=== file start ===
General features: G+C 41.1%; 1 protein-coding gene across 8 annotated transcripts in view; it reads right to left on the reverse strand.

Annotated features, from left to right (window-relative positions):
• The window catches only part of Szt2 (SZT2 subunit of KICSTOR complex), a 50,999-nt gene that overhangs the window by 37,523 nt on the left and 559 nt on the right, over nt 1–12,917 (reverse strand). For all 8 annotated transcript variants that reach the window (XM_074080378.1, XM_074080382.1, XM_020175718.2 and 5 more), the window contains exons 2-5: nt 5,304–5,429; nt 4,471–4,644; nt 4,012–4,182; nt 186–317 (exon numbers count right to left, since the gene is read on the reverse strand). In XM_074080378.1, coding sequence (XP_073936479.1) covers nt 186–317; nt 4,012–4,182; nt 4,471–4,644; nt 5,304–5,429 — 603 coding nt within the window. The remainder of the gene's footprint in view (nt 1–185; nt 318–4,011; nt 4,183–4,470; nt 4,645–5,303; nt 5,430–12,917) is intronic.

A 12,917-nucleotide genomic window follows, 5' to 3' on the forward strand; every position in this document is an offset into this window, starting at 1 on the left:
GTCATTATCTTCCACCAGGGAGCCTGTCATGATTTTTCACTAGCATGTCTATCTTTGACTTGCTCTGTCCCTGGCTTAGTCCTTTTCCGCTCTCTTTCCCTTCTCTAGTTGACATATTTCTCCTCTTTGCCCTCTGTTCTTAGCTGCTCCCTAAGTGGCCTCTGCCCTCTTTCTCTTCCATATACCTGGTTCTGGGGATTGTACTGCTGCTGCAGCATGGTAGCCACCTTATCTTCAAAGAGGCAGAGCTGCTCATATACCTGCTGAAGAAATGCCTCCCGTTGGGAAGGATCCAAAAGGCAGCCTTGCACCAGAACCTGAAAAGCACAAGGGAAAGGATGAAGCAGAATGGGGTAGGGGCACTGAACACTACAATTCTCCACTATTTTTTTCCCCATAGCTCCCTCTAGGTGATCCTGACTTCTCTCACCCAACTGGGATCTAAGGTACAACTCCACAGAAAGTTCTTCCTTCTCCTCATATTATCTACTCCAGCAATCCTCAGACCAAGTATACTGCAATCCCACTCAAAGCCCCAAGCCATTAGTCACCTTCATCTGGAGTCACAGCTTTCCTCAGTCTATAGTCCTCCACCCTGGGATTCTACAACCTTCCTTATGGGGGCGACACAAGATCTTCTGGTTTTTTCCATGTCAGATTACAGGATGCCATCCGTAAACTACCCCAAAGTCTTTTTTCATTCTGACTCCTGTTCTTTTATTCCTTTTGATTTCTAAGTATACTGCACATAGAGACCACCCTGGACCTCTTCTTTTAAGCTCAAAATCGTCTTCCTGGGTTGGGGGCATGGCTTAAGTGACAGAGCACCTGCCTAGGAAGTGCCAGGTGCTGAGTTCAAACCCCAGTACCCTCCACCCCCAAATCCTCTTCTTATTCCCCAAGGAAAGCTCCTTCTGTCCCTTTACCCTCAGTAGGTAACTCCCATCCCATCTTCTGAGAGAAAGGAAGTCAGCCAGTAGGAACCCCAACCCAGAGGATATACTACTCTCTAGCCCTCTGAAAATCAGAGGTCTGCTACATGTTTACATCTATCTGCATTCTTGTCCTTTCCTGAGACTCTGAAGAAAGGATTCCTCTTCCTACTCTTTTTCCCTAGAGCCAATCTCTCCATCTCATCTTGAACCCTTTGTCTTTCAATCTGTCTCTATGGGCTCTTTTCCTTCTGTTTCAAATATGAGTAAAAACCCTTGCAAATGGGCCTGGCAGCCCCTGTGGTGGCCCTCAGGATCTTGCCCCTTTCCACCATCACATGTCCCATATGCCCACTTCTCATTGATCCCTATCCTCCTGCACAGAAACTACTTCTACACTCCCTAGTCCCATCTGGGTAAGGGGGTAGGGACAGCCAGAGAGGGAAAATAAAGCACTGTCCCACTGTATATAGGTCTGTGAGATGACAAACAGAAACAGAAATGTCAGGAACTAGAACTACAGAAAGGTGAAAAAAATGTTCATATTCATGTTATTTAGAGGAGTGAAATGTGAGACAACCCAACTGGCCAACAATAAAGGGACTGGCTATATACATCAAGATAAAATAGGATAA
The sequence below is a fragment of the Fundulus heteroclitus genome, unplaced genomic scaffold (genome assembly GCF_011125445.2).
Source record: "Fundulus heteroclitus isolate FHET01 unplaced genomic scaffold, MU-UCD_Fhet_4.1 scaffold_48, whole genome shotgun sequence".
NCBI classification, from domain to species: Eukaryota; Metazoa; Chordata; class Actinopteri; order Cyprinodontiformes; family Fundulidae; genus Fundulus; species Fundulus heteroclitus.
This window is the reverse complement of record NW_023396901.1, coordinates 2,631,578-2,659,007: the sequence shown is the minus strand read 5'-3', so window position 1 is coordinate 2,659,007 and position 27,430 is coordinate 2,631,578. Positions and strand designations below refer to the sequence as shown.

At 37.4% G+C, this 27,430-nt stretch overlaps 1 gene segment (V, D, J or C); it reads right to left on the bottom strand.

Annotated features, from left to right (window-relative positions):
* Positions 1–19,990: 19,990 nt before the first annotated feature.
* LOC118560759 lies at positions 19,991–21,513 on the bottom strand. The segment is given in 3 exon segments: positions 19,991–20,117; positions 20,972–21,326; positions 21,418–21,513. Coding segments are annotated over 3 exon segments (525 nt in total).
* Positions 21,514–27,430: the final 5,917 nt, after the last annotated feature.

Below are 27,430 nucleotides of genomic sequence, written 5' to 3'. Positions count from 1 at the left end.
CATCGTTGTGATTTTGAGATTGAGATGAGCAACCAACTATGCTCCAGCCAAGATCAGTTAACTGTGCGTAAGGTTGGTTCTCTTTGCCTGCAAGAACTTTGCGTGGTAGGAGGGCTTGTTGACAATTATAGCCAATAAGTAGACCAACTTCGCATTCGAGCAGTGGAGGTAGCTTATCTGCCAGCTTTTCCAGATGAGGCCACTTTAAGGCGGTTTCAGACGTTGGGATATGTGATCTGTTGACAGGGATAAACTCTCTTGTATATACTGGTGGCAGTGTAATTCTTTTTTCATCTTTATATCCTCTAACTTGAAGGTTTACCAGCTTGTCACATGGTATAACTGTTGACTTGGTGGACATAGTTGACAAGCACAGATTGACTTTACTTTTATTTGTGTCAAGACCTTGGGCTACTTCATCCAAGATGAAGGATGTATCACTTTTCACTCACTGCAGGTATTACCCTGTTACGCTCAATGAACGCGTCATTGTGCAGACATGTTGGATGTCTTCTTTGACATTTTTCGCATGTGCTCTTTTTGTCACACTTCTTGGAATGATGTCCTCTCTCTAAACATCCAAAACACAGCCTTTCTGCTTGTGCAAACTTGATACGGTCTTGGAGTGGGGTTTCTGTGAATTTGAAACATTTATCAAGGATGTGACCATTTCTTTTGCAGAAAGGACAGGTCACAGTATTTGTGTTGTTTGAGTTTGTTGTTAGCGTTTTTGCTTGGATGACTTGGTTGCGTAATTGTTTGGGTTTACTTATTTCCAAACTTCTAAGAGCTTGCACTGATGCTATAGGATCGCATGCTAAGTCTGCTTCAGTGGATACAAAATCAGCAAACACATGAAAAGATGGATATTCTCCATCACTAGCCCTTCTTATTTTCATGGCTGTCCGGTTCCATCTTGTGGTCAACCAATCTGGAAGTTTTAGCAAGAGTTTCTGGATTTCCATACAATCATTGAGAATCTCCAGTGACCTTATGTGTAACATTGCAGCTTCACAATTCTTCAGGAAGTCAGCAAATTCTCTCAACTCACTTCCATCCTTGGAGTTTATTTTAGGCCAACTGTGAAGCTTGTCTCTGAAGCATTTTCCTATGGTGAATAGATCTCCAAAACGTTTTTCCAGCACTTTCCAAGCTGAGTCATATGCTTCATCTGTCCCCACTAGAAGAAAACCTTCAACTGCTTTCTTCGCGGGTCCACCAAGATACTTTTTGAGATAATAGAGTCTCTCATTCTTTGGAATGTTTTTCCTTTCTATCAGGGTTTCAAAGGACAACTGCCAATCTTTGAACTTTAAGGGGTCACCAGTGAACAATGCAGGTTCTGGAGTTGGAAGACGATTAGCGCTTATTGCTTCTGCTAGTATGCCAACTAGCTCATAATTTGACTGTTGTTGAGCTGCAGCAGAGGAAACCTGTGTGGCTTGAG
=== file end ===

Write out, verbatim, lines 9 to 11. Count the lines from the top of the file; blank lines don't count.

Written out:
This window is the reverse complement of record NW_023396901.1, coordinates 2,631,578-2,659,007: the sequence shown is the minus strand read 5'-3', so window position 1 is coordinate 2,659,007 and position 27,430 is coordinate 2,631,578. Positions and strand designations below refer to the sequence as shown.

At 37.4% G+C, this 27,430-nt stretch overlaps 1 gene segment (V, D, J or C); it reads right to left on the bottom strand.

Annotated features, from left to right (window-relative positions):